Beneath this scalp of mine, is a treasure trove of childhood memories to dig into. Swing it open, and glorious, glorious memories of reckless abandon are before you. We’d all like to don our imaginary swimsuits like Unca’ Scrooge from Duck Tales and dive into them from time to time.
We’d all like to, love to, but things imperceptibly change. Sometimes for the better. It was one of those memories where I remember playing some edition of Football Manager in between the determined Gotta’ Catch ’em All obsessive spells of Pokemon Emerald. Liverpool was my club, and from what I recollect, I used to send Eduardo Macia [ex-Liverpool chief scout] out to scour the lands. There was one name that inadvertently used to pop-up when he finished off his assignment, and I’d advertently reject his recommendation because he was an Englishman, and his name wasn’t exotic enough, like a Renato Augusto. Honestly, despite your national affiliations, a chap named Renato Augusto from a Brazilian club named ‘Flamengo’ is as desirable as it gets. The name of Adam Lallana didn’t as much register on my shortlist.
Whilst playing Pokemon Emerald, I used to put my Magikarp at the head of the queue, for Experience Points to level it up, as I battled other Pokemon, trainers and gym leaders on my Nintendo. It used to be frustrating, as you see, Magikarp, a hopelessly-hapless fish Pokemon, knows only a few moves, and one is more infuriating than the other. Flail, struggle, splash and trash were its calling cards, and was quite literally, a reimagined flopping catfish [Japanese Koi, to be more precise] out of water. But I used to persist, knowing full well that once it evolves, it’ll be a Gyarados, a dragon Pokemon, with attack stats capable of levelling Pokemon cities. It was joyous when it finally evolved. Looking back at Chelsea, the past week, and Hull City this weekend, I think Juergen Klopp feels the same way about the once-unfancied Adam Lallana.
Ridiculed for being a dog-chasing-tail sort of player, with as much [end-product] effectiveness as Water Pokemon have against Grass-type, the Nivea brand ambassador for Liverpool FC, had the upper body strength of a flea-market mannequin, with dribbling as ponderous as Spinoza’s ponderings on Descartes, or a Scooby Doo plot line.
Now, fast-forward a few months, that mannequin is a model for Liverpool’s geggenpressing template, and is simply un-benchable. Juergen’s persistence paid off. All the Magikarp candies/EXP points has added up in the end. The right-winger in Liverpool’s attacking 4-3-3, has been converted into a central midfielder. His transformation since, is one of the most enterprising expeditions and an understated conquest of coaching in the throw-the-money-at-the-problem world of modern football.
The first name in Juergen Klopp’s teamsheet, the 25 million pound man is making the tag seem unreasonable as he did, as he first joined the club, but, in a way that hyperbolic [read: understandably excited] Liverpool fans on social media are declaring that the club might have underpaid for his services. Watching Adam Lallana play is the equivalent of seeing Juergen Klopp’s vision of a socialist footballing democracy on the pitch: constantly enabling, facilitating his team-mates, running oneself to the ground for the single-minded pursuit of the common good. He’s been the head of the Liverpool battering ram. Das Auto, almost an ideal automaton from the dreams of Isaac Asimov. Liverpool’s famous chant, which goes by the lines of, ‘poetry in motion‘, the one they sing when their team is playing with the florid rhythm of P.B. Shelley or The Beatles, seems unfit in the face of their piston-like play, where ‘machinations in motion’ would be a better fit. The bionic man from St. Albans, with steampunk for a heart, is the engine of Juergen’s juggernaut.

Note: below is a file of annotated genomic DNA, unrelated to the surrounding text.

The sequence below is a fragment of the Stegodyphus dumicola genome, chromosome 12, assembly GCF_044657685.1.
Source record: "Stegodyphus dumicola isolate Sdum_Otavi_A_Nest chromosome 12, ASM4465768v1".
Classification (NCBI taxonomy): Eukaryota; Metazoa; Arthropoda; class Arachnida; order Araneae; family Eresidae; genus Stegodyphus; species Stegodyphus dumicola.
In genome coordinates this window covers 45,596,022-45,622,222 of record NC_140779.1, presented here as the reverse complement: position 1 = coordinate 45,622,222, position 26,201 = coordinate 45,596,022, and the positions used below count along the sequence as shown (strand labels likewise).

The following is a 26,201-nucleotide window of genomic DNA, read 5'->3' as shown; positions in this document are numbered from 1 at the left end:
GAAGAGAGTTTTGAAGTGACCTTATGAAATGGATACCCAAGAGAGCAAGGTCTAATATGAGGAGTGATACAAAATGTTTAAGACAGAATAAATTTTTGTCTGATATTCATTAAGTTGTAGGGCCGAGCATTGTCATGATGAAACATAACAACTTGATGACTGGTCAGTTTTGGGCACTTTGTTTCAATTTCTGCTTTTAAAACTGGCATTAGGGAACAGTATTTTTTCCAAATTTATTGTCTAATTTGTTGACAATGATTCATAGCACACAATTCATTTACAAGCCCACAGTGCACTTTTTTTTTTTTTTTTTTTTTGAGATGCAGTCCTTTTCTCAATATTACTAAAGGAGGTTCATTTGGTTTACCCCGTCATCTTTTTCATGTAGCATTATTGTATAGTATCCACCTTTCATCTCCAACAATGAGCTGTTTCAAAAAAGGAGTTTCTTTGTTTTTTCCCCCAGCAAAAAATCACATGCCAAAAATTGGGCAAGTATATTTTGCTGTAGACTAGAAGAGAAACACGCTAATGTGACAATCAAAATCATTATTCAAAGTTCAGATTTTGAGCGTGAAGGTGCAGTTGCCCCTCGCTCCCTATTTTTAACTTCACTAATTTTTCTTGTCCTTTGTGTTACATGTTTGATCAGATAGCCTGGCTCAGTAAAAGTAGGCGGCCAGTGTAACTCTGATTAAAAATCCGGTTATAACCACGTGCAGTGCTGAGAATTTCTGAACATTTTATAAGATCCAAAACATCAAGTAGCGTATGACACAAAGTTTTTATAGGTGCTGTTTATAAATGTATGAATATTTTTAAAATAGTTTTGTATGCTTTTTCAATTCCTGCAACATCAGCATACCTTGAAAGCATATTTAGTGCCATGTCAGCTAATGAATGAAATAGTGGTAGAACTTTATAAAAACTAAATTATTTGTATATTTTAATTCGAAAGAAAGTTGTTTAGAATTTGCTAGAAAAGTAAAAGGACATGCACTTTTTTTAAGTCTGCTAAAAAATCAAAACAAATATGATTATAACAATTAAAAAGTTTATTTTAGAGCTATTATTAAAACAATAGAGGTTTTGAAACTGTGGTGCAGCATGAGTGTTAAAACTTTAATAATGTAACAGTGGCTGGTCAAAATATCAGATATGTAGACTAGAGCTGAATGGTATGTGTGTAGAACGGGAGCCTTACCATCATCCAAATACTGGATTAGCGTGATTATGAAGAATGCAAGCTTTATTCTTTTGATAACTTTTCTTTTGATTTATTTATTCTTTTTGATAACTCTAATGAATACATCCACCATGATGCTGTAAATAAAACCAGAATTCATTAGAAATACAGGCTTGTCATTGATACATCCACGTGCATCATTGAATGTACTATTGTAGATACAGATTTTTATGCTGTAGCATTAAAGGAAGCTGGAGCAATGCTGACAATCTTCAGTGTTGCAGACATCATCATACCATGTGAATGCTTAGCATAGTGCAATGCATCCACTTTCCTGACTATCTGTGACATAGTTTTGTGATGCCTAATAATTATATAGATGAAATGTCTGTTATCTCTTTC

30 games, 4 goals, 6 assists
6 games, 3 goals, 3 assists
3 goals and 3 assists already this season, have seen Adam Lallana chalk up an average of 82 minutes, where he plays a direct part in Liverpool’s chances of registering a goal. His ball retention too has spiked through the roof, having played 50 passes vs Hull with a pass success rate of 94 % in the role of a midfield shuttler, which by any standards is bordering on metamorphosis consider his performances last season.
The graphic above highlights the sheer improvement the England international has gone through, from his insular role on the wings, where he played with blinders on most of the time, trying to force his way into the box, and ultimately doing nothing but halting Liverpool’s forward momentum. There were also times his linear thought process, coupled with a single-minded obstinacy to score, saw him completely ignore the options around him – Nathaniel Clyne in particular, who darted some 60 yards to get to the byline to afford him and option, only to retreat in a heavy-legged huff, as Lallana lost possession again.
This season, however, having garnered all the EXP points from all his misdoings, Adam Lallana finds himself on the cusp of becoming something truly rare, something universally feared in football – a rich man’s Dirk Kuyt, a rebel with a cause, a YouTube footballer with an end product. Next time I play Football Manager, not if, but when – if I come across another unfancied English sounding jinker, I’m signing him, just to be sure.